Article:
Decided on April 03,1900

RAM SARUP Respondents


Banerji, J - (1.) This appeal has arisen in a suit brought under Section 88 of Act No. IV of 1882 for sale upon a mortgage, dated the 3 of November 1885. A moiety of the mortgaged property was sold by auction on 21 of November 1893, in execution of a simple decree for money held by other creditors of the mortgagor, and was purchased by the mortgagee subject to the above mortgage. The plaintiffs, who represent the mortgagee, seek in this suit to bring to sale the other moiety of the mortgaged property for recovery of a moiety of the amount due upon the mortgage. The Court of First Instance made a decree in favour of the plaintiff's for one-half of the principal amount of the mortgage and dismissed the claim for interest. Upon the appeal of the defendant, who represents the original mortgagor, the Lower Appellate Court dismissed the suit. The Court found that the market value of the moiety of the mortgaged property purchased by the mortgagee, if sold as unincumbered property, was Rs. 3,000, that the price paid for it by the mortgagee was Rs. 1,500, and that the difference between those two sums was equal to the amount due upon the mortgage. The Court held that the purchase by the mortgagee had thus the effect of fully discharging the mortgage, and that the plaintiffs claim was not therefore maintainable. The correctness of this conclusion has been challenged in this second appeal, and it is contended that the purchase of a moiety of the mortgaged property by the mortgagee extinguished the mortgage debt to the extent of one-half only, and not in its entirety.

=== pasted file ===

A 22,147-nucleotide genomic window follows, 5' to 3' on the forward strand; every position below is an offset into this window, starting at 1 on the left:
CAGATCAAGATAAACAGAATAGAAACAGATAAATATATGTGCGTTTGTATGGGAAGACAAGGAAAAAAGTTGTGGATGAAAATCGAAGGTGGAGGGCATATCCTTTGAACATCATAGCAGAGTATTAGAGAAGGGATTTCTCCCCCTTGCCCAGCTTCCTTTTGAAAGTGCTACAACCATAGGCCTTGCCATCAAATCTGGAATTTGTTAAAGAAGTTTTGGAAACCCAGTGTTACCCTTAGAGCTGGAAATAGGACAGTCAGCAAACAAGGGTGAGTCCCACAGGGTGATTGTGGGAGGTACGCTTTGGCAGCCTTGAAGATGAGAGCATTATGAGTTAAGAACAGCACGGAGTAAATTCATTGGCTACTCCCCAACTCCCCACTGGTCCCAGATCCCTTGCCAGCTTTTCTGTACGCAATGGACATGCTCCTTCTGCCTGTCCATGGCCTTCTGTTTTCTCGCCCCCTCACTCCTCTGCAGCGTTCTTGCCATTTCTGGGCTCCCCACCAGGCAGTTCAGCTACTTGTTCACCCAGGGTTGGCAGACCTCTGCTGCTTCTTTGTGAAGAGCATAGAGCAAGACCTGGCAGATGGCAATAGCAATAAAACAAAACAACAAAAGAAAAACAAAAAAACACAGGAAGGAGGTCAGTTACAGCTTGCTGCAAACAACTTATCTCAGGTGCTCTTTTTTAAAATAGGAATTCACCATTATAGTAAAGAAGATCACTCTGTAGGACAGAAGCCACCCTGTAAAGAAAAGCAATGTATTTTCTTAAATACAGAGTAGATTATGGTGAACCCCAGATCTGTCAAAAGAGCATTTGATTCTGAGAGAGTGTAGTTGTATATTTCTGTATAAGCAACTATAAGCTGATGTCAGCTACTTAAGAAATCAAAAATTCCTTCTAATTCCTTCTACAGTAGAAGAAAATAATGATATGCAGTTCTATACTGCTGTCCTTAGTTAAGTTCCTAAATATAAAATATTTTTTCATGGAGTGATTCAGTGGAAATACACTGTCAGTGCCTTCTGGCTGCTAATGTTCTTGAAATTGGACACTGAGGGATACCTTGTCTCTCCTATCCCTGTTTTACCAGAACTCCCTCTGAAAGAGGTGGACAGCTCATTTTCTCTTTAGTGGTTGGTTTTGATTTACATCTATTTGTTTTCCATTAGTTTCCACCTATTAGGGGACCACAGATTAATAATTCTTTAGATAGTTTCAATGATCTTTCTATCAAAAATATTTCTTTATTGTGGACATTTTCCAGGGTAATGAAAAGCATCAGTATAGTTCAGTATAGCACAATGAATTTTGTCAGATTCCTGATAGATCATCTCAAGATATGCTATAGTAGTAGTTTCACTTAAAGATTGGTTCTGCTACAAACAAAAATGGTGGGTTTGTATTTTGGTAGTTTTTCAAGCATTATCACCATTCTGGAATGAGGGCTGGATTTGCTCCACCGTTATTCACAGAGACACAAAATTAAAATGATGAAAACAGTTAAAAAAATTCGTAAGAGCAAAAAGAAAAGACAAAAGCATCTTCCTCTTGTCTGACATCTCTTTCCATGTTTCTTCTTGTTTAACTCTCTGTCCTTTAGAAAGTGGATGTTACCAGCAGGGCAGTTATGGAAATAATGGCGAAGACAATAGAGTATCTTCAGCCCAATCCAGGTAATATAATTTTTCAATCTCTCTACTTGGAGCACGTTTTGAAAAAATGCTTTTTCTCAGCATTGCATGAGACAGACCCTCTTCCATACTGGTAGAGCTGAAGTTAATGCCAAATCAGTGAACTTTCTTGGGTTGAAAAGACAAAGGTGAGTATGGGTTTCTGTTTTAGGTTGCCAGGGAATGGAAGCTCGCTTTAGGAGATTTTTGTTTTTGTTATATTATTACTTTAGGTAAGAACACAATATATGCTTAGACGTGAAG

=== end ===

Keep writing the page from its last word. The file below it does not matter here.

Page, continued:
(2.) The view of the Court below is supported by the ruling in Sumera Kuar v. Bhagwant Singh Weekly Notes 1895 p. 1. Having regard to that ruling and certain observations contained in the judgments of my brother BLAIK and myself in the Full Bench case of Nand Kishore V/s. Raja Hariraj Singh (1897) I.L.R. 20 All. 23, this case has been referred to a Full Bench.
(3.) In some of the earlier cases decided by this Court, it was held that the mere fact of the mortgagee buying a part of the mortgaged property subject to his mortgage had the effect of totally extinguishing the mortgage. This view was dissented from in the Full Bench ruling referred to above, and it was held that such a purchase "has not necessarily the effect of fully discharging the mortgage." To what extent the mortgage should be held to have been discharged by the purchase was not decided in that case. That question, however, arises in this appeal, and is the only question to be determined by the Tall Bench.;

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